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Cleveland Cavaliers, Quicken Loans Arena setting precedent with 'sensory inclusion programs'

The Cavs were the first in the country to come up with a sensory inclusive program. A year later, 10 other NBA teams are on board.

April is Autism Awareness Month.

More and more places are becoming aware of the need for what's called "sensory inclusion programs" for guests on the autism spectrum and more.

Quicken Loans Arena has a precedent-setting program in place.

It's a 3-step sensory inclusion program for people with autism who struggle with sensory overload.

"It's also for guests who have early onset dementia, Parkinsons and a lot of folks who use it the most are our valued veterans with PTSD," Patrick Scanlon told Channel 3 News.

Scanlon is the Senior Director of Guest Services for the Cavaliers.

First, the sensory inclusion program allows guests with sensory overload to leave and return with a stamped ticket.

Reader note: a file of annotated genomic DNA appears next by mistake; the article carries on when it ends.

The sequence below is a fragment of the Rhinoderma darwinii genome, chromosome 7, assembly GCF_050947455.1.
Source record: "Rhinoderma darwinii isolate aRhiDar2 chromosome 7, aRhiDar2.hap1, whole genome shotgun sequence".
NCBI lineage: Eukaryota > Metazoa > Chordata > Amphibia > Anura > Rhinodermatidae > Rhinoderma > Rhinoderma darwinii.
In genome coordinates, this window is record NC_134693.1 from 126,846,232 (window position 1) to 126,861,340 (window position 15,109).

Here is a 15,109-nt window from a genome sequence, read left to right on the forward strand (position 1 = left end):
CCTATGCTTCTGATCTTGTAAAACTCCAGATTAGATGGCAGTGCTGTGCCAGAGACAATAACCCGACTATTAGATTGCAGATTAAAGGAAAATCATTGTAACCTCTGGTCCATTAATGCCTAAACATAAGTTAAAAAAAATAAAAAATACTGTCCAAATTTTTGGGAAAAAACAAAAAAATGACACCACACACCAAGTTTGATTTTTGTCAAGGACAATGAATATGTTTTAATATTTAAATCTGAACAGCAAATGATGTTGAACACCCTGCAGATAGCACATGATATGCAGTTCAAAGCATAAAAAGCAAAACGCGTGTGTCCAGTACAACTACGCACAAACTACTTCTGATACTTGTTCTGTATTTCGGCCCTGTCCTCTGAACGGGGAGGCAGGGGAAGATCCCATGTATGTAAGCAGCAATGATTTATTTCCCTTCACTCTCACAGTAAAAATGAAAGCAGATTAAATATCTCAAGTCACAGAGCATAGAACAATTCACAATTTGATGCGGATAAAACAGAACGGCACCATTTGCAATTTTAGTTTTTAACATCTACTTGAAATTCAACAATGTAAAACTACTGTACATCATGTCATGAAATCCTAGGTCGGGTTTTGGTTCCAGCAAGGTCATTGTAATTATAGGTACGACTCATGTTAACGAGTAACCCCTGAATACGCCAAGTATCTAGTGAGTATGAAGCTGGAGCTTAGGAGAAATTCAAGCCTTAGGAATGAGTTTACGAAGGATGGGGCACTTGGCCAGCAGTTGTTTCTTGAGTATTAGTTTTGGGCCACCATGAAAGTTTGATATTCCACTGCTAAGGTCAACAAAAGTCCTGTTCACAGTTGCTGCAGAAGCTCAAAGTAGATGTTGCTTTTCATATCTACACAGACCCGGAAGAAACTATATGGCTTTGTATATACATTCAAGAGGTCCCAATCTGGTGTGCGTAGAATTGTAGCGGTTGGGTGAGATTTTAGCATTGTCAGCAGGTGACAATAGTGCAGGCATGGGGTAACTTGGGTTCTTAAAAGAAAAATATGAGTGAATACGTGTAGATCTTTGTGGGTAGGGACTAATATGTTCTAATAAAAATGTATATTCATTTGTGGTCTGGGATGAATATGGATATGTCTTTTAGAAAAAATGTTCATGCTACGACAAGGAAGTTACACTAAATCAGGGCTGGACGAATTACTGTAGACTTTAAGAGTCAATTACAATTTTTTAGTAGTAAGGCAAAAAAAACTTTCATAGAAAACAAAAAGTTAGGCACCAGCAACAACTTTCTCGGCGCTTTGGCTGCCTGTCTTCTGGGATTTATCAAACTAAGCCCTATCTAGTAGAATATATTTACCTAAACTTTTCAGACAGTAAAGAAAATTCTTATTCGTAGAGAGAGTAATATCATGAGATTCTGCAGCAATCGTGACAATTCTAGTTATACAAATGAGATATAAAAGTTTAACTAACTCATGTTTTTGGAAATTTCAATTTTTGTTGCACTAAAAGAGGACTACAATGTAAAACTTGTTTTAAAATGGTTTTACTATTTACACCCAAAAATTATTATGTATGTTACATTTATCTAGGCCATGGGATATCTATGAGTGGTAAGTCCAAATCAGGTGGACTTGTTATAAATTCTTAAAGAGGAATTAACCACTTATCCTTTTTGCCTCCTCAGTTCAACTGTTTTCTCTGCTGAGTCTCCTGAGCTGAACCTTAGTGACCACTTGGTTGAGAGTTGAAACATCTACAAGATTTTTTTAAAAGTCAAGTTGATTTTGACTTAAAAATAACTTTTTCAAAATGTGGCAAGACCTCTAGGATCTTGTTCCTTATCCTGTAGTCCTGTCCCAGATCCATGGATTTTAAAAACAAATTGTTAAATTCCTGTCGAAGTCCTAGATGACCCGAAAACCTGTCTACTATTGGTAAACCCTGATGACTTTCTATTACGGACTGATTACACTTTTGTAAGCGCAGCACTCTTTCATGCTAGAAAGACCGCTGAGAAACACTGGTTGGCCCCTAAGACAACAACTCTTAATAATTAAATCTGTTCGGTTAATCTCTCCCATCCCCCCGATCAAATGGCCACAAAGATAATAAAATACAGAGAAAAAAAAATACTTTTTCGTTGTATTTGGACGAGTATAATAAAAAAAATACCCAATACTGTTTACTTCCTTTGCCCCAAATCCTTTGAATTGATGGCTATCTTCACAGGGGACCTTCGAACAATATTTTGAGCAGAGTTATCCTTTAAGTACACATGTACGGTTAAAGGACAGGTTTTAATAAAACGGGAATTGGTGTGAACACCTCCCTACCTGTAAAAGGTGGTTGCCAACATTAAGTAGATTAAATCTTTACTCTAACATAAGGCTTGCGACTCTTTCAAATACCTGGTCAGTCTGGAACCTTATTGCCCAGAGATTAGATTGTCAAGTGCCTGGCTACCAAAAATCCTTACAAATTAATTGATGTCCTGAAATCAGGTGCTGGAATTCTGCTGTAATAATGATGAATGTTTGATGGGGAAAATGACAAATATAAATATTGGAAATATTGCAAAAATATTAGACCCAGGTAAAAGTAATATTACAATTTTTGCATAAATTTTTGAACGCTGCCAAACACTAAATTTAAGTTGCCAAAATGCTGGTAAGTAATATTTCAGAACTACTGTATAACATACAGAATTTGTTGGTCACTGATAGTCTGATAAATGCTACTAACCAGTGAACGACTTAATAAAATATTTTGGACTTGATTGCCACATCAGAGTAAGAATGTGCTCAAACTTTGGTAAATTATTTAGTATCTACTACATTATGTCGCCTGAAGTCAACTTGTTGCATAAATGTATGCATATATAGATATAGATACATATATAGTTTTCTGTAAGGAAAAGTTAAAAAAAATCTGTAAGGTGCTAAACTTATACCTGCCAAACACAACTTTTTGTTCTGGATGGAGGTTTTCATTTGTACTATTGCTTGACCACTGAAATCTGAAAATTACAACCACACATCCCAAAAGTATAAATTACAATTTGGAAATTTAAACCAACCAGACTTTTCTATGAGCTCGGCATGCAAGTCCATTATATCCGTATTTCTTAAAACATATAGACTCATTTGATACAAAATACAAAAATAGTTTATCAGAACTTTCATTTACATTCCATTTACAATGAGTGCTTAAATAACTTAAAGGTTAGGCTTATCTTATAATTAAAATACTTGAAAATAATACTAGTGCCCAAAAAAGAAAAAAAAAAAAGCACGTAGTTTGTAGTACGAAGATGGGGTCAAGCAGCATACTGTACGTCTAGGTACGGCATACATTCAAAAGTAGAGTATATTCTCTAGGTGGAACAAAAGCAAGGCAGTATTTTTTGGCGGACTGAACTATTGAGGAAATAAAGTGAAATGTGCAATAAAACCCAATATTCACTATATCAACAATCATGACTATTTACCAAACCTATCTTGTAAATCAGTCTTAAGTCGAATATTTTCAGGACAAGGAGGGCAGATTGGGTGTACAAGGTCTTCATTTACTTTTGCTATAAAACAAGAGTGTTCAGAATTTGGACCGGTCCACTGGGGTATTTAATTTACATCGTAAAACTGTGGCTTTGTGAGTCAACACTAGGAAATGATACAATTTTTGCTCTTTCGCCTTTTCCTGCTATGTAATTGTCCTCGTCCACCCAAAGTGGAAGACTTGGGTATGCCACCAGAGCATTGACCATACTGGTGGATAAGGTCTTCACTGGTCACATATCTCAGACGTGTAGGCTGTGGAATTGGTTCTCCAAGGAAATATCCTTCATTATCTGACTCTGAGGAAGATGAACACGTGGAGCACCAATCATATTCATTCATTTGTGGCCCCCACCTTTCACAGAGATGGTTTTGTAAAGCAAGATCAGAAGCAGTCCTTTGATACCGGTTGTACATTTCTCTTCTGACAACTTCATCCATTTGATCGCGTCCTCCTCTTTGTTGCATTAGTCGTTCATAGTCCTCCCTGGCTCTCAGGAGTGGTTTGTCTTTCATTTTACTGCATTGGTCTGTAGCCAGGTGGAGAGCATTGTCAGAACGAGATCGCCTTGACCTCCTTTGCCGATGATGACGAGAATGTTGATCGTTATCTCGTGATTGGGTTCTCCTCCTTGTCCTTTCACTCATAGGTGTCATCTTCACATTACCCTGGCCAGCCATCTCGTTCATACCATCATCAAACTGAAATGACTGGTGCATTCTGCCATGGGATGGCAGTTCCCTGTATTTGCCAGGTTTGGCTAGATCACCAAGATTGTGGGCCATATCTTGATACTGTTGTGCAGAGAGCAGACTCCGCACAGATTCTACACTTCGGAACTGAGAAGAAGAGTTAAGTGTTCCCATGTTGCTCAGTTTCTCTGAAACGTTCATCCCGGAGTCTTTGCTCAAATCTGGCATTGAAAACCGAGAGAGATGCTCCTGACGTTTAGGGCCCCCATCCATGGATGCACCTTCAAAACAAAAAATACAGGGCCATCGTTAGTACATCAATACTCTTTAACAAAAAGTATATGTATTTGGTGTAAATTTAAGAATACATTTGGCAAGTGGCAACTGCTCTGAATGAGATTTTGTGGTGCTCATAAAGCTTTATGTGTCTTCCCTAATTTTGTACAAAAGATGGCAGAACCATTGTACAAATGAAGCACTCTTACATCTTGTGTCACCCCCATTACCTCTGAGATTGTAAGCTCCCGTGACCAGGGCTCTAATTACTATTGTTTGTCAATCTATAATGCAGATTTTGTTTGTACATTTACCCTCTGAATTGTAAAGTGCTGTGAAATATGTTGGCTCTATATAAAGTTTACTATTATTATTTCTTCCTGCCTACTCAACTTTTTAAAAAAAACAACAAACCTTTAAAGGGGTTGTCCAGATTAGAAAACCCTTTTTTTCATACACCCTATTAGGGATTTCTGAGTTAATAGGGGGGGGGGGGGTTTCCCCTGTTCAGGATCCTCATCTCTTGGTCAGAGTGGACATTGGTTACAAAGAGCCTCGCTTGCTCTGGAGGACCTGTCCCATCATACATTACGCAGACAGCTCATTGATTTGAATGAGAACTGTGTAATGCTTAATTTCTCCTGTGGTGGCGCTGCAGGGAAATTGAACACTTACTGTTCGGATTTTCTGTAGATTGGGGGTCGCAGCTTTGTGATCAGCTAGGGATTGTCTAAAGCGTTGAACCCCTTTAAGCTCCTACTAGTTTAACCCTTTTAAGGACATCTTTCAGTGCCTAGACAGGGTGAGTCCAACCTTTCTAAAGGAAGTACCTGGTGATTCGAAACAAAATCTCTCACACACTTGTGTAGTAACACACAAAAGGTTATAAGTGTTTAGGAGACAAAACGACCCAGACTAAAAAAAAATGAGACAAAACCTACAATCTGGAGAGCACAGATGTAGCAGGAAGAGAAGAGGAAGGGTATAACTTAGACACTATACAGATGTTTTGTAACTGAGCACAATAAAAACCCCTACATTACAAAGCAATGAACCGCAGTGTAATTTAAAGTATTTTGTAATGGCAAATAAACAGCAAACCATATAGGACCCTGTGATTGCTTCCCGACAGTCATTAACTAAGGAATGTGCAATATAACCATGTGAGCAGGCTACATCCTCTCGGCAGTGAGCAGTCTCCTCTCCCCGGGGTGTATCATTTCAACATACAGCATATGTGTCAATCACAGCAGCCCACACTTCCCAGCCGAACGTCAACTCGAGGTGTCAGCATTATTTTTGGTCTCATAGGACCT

The second part of the program provides sensory bags packed with fidget toys, sound dampening headphones, a laminate tag that alerts workers that the guest may be non verbal, as well as a picture card to point to things they may need but can't say.

Scanlon says the sensory bags are on loan at the 200-250 events at the Q each year.

The third component is the sensory room. It's intentionally and specifically designed with calming amenities for families like Shelley Klemens of North Ridgeville.

Her 15-year-old son Mel was at his first Cavaliers game on Thursday.

Mel was wearing his own noise-canceling headphones when we met him.

"Certain frequencies like bells and whistles can set him off. He used to have a lot of tantrums, a lot of crying that would last half an hour or more," said Klemens.

The Cavs were the first in the country to come up with sensory inclusive program. A year later, 10 other NBA teams are on board.

"When my son was younger they had nothing like that," said Trudy Stearnes.

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At the Cavs game she said she's so grateful for the Sensory Inclusion Program available for her 28-year-old son Jared.

"We talk about all for one and one for all. All means all," said Scanlon.

He says the Cavs are being proactive.

The expectation, Scanlon says, is that in the next 5-10 years, 1 out of 126 kids who come to the Q could be non-speaking kids with autism.

The Cavs, according to Scanlon are "looking to the future" to include all guests in feeling comfortable at the Q.

"I hope they set the precedent for the rest of the country," said Klemens.

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